African countries are being urged to adopt an inward-looking trade strategy post COVID-19 to help boost the continent’s industrialisation agenda, and also make it a strong force in the global supply chain management.
According to the Executive Chairman of law firm AB & David, David Ofosu-Dorte, this is the time African countries must position themselves in the commerce space and be known for the distribution of certain goods and services throughout the trans-national companies’ global network to maximise profit.
“For Africa, now that there is a need to rely on local producers for PPE, masks and hand-sanitisers, it means we need to see how we can domesticate a lot of our purchases and use public procurement as one of the tools which we can use to grow our industries.
“The other thing is if we did very good negotiations with all investors, both domestic and foreign, we could see Africa and some countries in Africa becoming an alternate base of supply chain for some items. I think this is one of the areas we should look at and act properly,” he said.
He added that African leaders must properly coordinate and ensure they are helping each other during these difficult times. To him, this will serve as a means to deepen self-dependence among each other, and join forces to become strong trade partners to the world.
“We can as Africans coordinate our COVID-19 response in such a way that the virus becomes an impetus for increasing intra-African trade rather than decreasing intra-Africa trade. The end result of this could be that it may be prudent to buy more from fellow African countries than constantly be looking at China and other countries outside Africa,” Mr. Ofodu-Dorte added.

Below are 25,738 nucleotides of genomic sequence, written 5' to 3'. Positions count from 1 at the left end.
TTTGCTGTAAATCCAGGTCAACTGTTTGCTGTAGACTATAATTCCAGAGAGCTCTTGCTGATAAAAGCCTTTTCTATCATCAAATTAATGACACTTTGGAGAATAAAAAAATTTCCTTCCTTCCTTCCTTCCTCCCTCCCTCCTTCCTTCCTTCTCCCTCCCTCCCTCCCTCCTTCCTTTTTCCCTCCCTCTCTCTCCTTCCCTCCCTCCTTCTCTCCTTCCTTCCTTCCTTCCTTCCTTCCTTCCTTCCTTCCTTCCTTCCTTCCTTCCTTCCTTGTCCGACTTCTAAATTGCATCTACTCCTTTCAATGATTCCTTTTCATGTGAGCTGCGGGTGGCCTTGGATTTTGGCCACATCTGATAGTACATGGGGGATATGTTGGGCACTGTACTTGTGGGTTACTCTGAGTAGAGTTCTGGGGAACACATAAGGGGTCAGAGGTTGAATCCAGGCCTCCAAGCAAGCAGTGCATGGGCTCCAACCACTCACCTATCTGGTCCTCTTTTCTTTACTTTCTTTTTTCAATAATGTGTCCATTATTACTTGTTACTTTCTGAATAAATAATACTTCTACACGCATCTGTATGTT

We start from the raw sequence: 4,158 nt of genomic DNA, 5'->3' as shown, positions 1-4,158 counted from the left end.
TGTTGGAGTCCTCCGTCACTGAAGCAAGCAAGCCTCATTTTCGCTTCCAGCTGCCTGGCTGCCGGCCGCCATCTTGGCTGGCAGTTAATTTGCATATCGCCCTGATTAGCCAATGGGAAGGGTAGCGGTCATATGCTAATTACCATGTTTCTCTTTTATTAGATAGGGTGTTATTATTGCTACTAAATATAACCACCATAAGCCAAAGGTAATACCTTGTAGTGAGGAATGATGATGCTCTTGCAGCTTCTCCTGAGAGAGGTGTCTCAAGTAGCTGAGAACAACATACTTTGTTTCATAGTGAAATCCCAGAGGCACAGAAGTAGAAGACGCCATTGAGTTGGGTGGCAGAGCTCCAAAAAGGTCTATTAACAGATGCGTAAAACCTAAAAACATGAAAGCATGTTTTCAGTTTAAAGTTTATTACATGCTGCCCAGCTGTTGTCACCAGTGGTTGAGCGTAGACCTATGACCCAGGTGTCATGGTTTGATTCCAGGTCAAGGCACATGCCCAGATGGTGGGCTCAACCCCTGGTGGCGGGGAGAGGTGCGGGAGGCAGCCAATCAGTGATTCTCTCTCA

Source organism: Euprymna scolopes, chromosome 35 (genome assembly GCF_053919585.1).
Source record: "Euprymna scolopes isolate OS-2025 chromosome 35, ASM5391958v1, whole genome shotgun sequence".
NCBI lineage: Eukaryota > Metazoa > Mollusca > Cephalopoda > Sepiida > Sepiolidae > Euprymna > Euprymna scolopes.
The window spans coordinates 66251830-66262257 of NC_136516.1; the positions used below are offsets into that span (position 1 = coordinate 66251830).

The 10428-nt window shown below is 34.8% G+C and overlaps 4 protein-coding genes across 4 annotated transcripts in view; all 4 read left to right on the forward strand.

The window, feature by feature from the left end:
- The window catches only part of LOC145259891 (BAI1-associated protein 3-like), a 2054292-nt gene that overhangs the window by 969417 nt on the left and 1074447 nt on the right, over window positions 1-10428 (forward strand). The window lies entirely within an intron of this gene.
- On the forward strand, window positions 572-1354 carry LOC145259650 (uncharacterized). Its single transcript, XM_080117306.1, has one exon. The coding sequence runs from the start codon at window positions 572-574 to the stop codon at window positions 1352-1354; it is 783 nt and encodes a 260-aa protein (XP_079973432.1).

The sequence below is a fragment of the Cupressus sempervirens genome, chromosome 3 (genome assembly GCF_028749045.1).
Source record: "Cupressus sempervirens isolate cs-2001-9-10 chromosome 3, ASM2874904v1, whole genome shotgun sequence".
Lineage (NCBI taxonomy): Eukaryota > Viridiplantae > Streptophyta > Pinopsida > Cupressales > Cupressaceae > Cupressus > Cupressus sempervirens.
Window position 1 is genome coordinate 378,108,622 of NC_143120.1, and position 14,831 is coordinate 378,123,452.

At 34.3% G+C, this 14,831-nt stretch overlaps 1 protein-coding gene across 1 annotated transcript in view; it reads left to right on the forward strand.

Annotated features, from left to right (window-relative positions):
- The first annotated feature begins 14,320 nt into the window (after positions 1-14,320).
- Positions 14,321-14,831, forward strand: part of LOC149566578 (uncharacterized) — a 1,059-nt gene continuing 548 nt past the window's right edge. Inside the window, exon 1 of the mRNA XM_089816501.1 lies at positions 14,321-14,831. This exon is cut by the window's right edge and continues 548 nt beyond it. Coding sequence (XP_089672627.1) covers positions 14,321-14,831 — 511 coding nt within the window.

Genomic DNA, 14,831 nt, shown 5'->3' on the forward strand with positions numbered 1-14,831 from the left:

He is of the view that the global COVID-19 pandemic has offered a favourable opportunity for African countries to restrategise and serve as alternative supply channels to global companies. “The West has learnt something. Depending on China as the main supply line is not something that can be kept up going forward,” he said.
He is proposing that through the African Union (AU) and African Continental Free Trade Area (AfCFTA), African countries should be made to produce a COVID-19 impact analysis of AfCFTA. The document should come with an adjusted Boosting Intra-Africa Trade (BIAT) strategy plan to help the continent identify challenges countries faced and are facing due to COVID-19, and draft some measures to mitigate and strengthen supply chains in specific areas.
“We have to require all African countries to adjust their BIAT and present it to the AU and the Secretaria – a COVID-19 impact analysis of AfCFTA. If each country did that and adjusted its BIAT, it would tell us some of the things we can do better. One of the things COVID-19 has taught us is that supply lines do not need to depend on one region of the world,” Mr. Ofosu-Dorte said on the Eye On Port programme.
He concluded that these are some of the advantages that the continent can derive from COVID-19, and efforts must be made to ensure that the continent’s fortunes change post COVID-19.